Is There Such a Thing as Asian Culture?
In their recently published paper in the Asian American Journal of Psychology, sociologists Min Zhou and Jennifer Lee examine the reasons behind the extraordinary socioeconomic achievement of Asian Americans. Asian Americans exhibit the highest median household income and highest level of education of all U.S. racial groups, even surpassing native-born White Americans. At 5.5 percent of the U.S. population, Asian Americans are highly visible in Ivy League universities and prestigious public universities, where they account for 20 to 40 percent of the student body. Pundits, journalists, and some scholars have attributed their socioeconomic achievement to cultural values or traits—such as the emphasis on hard work, career development, marriage, parenthood, and family cohesion—that they characterize as innately Asian. This “culture of success” thesis is merely the antithesis of the popular and highly contested “culture of poverty” argument.
Zhou and Lee challenge the culture of success antithesis head on. They argue that there is no such as a thing as Asian culture. Rather, culture has structural roots. What seem to be common cultural patterns among Asian Americans emerge from the structural circumstances of contemporary immigration. The prevailing cultural explanation fails to consider the pivotal role of U.S. immigration law, which ushered in a new stream of highly-educated, highly-skilled Asian immigrants. The authors call this unique circumstance “hyper-selectivity,” defined as an immigrant group arriving in the U.S. with a significantly higher percentage of college graduates than that of the adult populations in both receiving and sending countries. The opposite is “hypo-selectivity,” referring to an immigrant group arriving in the U.S. with a significantly lower percentage of college graduates than that of the adult populations in both sending and receiving countries. Hyper-selectivity has profound consequences for the socioeconomic attainment of not only immigrants but also their children.
The authors examine several critical consequences of hyper-selectivity that affect Asian Americans’ socioeconomic achievement: starting points; success frame; ethnic capital; and stereotype promise. Their analysis is based on a qualitative study of adult children of Chinese, Vietnamese, and Mexican immigrants in metropolitan Los Angeles. Chinese are the largest Asian ethnic group in the United States and Los Angeles. They are also among the most hyper-selected of Asian immigrant groups. Vietnamese are the largest Asian refugee group in the United States. Although they arrived with severe structural disadvantages, the Vietnamese are nonetheless highly selected, rather than hyper-selected. Mexicans are the largest immigrant group in the country (accounting for 30 percent of U.S. immigrants) and also the largest immigrant group in Los Angeles. Their sheer size—combined with their disadvantaged status as a hypo-selected group—often puts them in the spotlight of policy debates about immigration and comprehensive immigration reform.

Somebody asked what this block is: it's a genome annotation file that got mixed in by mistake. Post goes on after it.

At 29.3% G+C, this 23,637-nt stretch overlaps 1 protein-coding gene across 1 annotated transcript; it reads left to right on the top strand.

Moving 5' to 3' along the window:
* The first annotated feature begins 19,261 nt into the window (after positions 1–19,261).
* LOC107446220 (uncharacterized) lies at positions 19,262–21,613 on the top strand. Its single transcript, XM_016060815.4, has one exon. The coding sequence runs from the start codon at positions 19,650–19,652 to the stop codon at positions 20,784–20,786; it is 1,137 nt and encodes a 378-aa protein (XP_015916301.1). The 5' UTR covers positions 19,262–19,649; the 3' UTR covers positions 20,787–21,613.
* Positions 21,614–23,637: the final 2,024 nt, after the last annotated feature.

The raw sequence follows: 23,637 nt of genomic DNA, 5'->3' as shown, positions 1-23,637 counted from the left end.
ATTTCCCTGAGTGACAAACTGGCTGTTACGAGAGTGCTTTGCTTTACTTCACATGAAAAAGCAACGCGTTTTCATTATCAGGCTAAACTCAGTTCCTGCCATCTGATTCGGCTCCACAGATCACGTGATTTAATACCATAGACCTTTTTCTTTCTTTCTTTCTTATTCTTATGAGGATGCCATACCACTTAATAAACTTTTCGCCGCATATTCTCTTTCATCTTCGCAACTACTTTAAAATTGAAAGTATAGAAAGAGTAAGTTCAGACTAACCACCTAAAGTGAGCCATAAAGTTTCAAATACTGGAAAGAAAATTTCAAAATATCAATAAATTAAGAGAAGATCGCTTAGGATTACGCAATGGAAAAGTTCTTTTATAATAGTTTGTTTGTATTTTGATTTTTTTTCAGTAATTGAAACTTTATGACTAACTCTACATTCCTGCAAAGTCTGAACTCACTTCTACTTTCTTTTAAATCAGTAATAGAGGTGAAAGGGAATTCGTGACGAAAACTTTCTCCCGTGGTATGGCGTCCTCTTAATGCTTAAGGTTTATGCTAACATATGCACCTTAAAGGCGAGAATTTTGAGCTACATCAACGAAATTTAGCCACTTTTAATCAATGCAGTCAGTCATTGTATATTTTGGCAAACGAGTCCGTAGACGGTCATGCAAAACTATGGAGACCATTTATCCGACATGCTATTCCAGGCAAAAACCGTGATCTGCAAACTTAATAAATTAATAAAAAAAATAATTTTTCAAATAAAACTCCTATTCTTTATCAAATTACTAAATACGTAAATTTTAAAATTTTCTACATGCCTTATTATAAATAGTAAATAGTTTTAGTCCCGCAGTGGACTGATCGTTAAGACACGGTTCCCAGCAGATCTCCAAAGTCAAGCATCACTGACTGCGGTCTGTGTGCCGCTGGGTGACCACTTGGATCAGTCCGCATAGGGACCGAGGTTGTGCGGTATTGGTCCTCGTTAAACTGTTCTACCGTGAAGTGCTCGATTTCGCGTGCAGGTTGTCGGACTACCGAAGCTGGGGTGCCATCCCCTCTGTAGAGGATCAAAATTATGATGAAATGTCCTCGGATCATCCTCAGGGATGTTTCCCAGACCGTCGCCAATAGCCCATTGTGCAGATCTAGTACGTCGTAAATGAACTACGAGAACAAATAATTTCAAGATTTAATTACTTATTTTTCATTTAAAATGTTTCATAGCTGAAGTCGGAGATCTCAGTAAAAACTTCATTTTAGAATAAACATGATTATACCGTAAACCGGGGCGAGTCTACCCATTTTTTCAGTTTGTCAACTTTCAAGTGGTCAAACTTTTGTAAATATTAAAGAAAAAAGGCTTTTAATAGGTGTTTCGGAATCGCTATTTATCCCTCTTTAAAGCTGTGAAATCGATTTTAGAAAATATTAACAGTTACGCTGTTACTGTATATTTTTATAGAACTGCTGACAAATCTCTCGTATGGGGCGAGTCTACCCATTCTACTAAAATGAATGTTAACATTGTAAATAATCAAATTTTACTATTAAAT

The authors find that the hyper-selectivity of contemporary immigration positively influences the educational trajectories and outcomes of the children of immigrants beyond individual family or parental socioeconomic characteristics, resulting in group-based advantages. In particular, the children of Chinese immigrants begin their quest to get ahead from more favorable starting points, are guided by a more constricting success frame, and have greater access to ethnic capital to support the success frame than those of other immigrant groups such as Mexicans. In turn, these group-based advantages help the children of Chinese immigrants, including those from working class families, excel in school. The desirable educational outcomes produce stereotype promise— the boost in performance that comes with being favorably perceived and treated as smart, high-achieving, hard-working, and deserving—that benefits not only the hyper-selected group members, like the Chinese, but also other group members who may not be hyper-selected but are racialized as Asian, such as the Vietnamese.
Zhou and Lee conclude that Asian culture is not innate, but is remade from selective Asian immigration. Children of highly educated immigrants begin their quest to get ahead from more favorable starting points, have greater access to ethnic capital to support a success frame, and benefit from positive societal perceptions and stereotypes. The authors caution that, while the so-called positive stereotypes enhance the academic performance of Asian American students, the same stereotypes hinder them as they pursue leadership positions in the workplace. Asian American professionals face a bamboo ceiling—an invisible barrier that impedes their upward mobility much like the glass ceiling does for women—pointing to an Asian American achievement paradox.
Zhou, M., & Lee, J. (2017). Hyper-selectivity and the remaking of culture: Understanding the Asian American achievement paradox. Asian American Journal of Psychology, 8(1), 7-15.